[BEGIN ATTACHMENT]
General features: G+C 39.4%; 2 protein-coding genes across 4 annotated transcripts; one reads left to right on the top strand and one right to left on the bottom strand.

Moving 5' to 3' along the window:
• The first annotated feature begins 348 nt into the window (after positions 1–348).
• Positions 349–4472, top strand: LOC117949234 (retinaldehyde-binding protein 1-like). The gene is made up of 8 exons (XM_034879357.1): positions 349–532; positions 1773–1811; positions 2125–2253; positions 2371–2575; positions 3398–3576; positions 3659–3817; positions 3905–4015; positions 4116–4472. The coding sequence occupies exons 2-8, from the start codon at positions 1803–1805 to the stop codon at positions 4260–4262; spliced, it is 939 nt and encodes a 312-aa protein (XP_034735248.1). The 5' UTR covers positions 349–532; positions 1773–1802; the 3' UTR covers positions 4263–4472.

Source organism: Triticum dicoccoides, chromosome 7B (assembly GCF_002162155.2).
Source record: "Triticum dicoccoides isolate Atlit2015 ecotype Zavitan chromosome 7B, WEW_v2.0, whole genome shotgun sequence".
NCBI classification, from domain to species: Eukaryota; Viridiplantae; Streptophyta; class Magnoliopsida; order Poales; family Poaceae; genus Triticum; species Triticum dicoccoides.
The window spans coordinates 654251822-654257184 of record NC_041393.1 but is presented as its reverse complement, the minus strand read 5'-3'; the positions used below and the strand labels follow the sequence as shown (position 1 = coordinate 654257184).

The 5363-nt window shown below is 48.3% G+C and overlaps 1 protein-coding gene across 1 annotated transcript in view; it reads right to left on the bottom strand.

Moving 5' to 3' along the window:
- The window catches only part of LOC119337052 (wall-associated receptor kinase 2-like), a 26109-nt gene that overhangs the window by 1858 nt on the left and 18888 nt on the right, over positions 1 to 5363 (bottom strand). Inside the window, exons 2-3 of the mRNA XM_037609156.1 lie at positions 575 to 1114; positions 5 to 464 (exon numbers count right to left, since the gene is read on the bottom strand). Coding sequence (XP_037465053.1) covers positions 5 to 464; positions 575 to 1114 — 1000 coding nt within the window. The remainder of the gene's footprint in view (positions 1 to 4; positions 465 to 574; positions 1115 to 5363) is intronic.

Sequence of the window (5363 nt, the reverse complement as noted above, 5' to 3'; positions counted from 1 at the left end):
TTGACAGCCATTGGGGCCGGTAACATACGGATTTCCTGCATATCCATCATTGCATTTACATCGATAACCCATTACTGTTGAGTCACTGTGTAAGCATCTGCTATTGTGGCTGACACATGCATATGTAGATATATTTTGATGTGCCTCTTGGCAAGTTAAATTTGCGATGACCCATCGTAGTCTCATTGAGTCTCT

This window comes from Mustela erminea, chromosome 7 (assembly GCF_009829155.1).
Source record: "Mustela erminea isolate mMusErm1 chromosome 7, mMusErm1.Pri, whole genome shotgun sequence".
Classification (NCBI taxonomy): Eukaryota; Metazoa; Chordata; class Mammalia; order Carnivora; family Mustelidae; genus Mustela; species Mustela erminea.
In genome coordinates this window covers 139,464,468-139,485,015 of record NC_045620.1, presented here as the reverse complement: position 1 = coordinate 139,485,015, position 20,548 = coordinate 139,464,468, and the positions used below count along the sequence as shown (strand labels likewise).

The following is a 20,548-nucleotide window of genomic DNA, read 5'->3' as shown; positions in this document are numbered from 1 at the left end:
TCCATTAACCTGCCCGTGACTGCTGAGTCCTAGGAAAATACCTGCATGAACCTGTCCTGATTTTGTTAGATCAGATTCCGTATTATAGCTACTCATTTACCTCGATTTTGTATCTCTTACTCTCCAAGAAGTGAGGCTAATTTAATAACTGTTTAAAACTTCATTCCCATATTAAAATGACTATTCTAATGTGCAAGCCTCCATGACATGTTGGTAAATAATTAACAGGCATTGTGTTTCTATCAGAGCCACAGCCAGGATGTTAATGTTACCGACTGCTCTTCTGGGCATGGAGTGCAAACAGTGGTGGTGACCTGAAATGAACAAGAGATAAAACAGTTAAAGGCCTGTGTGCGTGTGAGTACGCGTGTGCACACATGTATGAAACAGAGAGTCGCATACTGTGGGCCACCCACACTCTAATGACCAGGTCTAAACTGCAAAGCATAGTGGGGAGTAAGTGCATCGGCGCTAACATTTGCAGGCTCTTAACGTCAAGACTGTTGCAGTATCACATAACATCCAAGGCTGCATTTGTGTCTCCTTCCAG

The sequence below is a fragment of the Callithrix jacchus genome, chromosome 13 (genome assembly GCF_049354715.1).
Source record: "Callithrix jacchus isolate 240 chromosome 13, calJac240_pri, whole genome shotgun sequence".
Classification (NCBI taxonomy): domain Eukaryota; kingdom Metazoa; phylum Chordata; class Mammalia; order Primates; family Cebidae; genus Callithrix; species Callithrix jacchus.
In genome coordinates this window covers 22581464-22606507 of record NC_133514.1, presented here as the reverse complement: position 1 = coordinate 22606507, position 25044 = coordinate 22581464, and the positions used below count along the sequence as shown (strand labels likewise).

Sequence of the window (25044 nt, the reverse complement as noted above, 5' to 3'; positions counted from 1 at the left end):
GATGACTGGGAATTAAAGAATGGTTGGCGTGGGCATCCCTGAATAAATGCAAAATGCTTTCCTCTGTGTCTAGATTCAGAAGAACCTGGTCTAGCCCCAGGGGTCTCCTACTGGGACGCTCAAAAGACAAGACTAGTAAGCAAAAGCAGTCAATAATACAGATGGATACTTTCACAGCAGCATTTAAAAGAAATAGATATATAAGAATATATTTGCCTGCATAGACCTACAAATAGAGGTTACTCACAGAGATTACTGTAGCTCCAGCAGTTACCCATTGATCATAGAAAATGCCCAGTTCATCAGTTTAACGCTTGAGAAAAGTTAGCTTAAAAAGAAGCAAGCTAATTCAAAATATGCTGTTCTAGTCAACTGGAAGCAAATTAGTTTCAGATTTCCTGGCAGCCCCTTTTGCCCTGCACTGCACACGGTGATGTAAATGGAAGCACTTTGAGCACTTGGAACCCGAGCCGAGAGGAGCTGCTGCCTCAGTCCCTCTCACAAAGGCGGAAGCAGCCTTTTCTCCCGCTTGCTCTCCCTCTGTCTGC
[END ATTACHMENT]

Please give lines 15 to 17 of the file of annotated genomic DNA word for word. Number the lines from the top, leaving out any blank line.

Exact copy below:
Source record: "Mustela erminea isolate mMusErm1 chromosome 7, mMusErm1.Pri, whole genome shotgun sequence".
Classification (NCBI taxonomy): Eukaryota; Metazoa; Chordata; class Mammalia; order Carnivora; family Mustelidae; genus Mustela; species Mustela erminea.
In genome coordinates this window covers 139,464,468-139,485,015 of record NC_045620.1, presented here as the reverse complement: position 1 = coordinate 139,485,015, position 20,548 = coordinate 139,464,468, and the positions used below count along the sequence as shown (strand labels likewise).